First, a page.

Influential comedy writer, actor, and director Harold Ramis passed away today at the age of 69, The Chicago Tribune reports. Ramis, who wrote, directed, and acted in countless hit comedies, died from complications related to autoimmune inflammatory vasculitis, a rare disease involving the swelling of blood vessels. He died surrounded by friends and family at 12:53am. Ramis’s serious health problems began in 2010, but he kept quiet about his illness publicly. Prior to his death, he was visited by frequent collaborators Brian Doyle-Murray and Bill Murray, having been estranged from the latter for years. Ramis is survived by wife Erica Mann Ramis, daughter Violet Stiel, sons Julian and Daniel Ramis and two grandchildren. A private service is being set up for this week, and a public memorial is being planned for May in Ramis’s native Chicago.
Ramis got his start at Chicago’s famed Second City theater in the late ‘60s, where he worked alongside John Belushi, Bill Murray, Gilda Radner, John Candy, Catherine O’Hara, Joe Flaherty, Brian Doyle-Murray, and more. Ramis stuck with that group, working on The National Lampoon Radio Hour and the live show The National Lampoon Show with many of them before jumping to television as a cast member and the original head writer on beloved and long-running sketch show SCTV. Ramis was part of the show’s original cast, acting alongside Candy, Flaherty, O’Hara, Eugene Levy, Andrea Martin, and Dave Thomas, before departing after its third season and tackling the movie world.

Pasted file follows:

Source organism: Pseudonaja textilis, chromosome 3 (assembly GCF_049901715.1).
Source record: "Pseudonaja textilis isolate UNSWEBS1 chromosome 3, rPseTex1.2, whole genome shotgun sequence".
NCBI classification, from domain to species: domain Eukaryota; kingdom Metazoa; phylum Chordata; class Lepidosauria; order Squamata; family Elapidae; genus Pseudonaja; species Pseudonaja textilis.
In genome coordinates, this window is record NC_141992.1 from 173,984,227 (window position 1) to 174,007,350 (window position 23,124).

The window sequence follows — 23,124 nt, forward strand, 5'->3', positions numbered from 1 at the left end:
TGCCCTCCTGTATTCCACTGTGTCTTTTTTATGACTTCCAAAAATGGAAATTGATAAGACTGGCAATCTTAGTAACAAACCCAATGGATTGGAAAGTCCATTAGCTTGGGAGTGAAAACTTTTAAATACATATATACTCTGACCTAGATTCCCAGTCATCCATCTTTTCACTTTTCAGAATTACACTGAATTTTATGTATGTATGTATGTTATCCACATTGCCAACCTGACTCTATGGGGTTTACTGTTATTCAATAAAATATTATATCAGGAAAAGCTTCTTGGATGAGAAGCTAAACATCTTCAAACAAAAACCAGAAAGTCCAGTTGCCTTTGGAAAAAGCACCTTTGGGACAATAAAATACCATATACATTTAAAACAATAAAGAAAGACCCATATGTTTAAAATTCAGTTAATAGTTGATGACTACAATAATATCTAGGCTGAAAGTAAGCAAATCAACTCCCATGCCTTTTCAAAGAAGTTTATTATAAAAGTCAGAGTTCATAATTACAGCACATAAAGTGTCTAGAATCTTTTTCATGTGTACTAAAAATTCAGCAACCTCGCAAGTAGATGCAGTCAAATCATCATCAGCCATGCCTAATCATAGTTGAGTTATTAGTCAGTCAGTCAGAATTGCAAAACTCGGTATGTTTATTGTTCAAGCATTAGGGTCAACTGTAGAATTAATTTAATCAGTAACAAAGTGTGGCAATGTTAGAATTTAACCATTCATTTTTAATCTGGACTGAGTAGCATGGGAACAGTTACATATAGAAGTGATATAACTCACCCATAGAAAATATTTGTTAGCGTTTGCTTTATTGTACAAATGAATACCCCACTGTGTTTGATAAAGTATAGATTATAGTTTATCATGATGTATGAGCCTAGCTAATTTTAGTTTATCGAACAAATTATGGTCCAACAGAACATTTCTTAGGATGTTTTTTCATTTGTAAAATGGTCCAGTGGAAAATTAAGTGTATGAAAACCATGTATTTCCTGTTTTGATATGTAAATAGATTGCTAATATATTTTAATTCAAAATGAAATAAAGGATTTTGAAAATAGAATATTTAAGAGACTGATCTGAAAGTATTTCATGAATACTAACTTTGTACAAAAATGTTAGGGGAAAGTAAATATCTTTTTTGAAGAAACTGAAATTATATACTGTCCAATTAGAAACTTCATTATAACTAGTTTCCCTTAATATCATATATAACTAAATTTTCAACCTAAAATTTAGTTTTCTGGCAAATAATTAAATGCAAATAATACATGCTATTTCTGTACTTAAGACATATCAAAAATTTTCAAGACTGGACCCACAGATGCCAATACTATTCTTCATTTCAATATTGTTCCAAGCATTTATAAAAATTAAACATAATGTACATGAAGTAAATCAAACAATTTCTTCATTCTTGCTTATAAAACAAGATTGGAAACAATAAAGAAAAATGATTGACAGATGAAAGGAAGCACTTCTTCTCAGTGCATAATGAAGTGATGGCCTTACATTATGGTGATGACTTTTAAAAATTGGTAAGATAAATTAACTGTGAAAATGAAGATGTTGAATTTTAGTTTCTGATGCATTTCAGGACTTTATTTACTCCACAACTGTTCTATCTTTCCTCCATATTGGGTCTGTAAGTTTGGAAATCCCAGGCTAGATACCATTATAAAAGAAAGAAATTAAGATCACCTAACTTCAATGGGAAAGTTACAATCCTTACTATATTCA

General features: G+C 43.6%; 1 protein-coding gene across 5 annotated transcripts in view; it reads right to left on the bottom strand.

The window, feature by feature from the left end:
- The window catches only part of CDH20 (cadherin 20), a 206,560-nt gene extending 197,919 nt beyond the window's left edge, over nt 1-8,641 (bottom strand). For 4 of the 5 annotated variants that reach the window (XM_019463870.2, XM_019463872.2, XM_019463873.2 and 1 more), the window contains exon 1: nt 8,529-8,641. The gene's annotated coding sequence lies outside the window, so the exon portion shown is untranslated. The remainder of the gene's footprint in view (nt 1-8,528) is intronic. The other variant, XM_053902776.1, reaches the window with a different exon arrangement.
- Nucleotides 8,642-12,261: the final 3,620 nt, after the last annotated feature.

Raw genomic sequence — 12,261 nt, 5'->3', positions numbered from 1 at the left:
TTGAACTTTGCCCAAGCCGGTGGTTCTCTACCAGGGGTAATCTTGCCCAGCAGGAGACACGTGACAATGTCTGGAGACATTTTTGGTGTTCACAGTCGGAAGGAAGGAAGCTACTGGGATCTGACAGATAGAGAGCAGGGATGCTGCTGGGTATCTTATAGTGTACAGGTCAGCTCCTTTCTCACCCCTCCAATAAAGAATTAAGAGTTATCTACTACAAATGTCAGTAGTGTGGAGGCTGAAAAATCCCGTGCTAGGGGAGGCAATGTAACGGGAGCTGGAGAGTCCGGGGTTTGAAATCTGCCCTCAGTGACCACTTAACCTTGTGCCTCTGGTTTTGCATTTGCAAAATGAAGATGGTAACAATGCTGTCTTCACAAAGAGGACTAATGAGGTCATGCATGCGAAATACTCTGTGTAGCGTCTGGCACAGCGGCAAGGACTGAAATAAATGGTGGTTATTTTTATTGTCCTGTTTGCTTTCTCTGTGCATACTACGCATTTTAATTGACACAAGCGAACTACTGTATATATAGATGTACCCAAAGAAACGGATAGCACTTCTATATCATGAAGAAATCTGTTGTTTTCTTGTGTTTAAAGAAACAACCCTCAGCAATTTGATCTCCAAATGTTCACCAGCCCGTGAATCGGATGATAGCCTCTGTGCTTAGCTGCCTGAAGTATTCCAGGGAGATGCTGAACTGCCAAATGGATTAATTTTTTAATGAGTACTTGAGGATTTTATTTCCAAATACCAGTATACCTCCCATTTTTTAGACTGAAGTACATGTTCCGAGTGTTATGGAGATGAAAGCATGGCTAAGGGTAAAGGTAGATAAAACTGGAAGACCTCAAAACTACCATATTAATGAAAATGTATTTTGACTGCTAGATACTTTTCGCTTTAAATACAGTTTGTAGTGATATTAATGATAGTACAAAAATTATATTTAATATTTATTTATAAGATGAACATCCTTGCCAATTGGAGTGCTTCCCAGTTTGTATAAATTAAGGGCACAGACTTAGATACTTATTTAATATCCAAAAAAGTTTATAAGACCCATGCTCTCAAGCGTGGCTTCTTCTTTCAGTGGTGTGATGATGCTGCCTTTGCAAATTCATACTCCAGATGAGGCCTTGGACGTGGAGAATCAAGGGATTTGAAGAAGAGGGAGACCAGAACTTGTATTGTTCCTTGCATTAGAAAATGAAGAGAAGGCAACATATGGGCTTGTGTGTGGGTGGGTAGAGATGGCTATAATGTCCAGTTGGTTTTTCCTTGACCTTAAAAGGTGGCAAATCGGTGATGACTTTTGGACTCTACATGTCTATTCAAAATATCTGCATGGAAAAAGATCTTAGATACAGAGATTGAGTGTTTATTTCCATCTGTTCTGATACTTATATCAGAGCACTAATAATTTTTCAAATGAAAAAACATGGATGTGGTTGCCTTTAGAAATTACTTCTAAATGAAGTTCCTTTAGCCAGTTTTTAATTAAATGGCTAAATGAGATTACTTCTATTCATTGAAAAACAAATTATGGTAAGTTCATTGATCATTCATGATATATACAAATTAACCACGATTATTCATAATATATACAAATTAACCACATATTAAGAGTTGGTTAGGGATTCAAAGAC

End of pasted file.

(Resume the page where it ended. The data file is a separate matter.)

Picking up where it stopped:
He found success with movies quickly too, writing, directing, and/or starring in some of his generation’s most popular big-screen comedies. After co-writing hits Animal House and Meatballs and following those up by directing his first movie, Caddyshack, Ramis played deadpan sidekick to Bill Murray in Stripes and both Ghostbusters, having co-written all three movies.
His performance as Egon Spengler in Ghostbusters is easily Ramis’s most notable acting role, but he continued to make big movies as a writer-director for decades. Ramis also directed the first National Lampoon’s Vacation, co-wrote and directed Groundhog Day, Analyze This, and many more, before finding success recently as a TV director, helming many of The Office’s best-known episodes. Groundhog Day, probably his greatest movie, earned him a BAFTA Award but was deserving of so much more.
In Harold Ramis’s final movie as a director, the critically-panned biblical comedy Year One, he had a cameo as Adam, the first human. I’m not sure if the cameo was an intentional winking reference to his wide sphere of influence in the comedy world, but it’s pretty accurate as you’ll see by the outpouring of memorial tweets from his colleagues and filmmakers who he influenced. Harold Ramis was the Adam of modern comedy.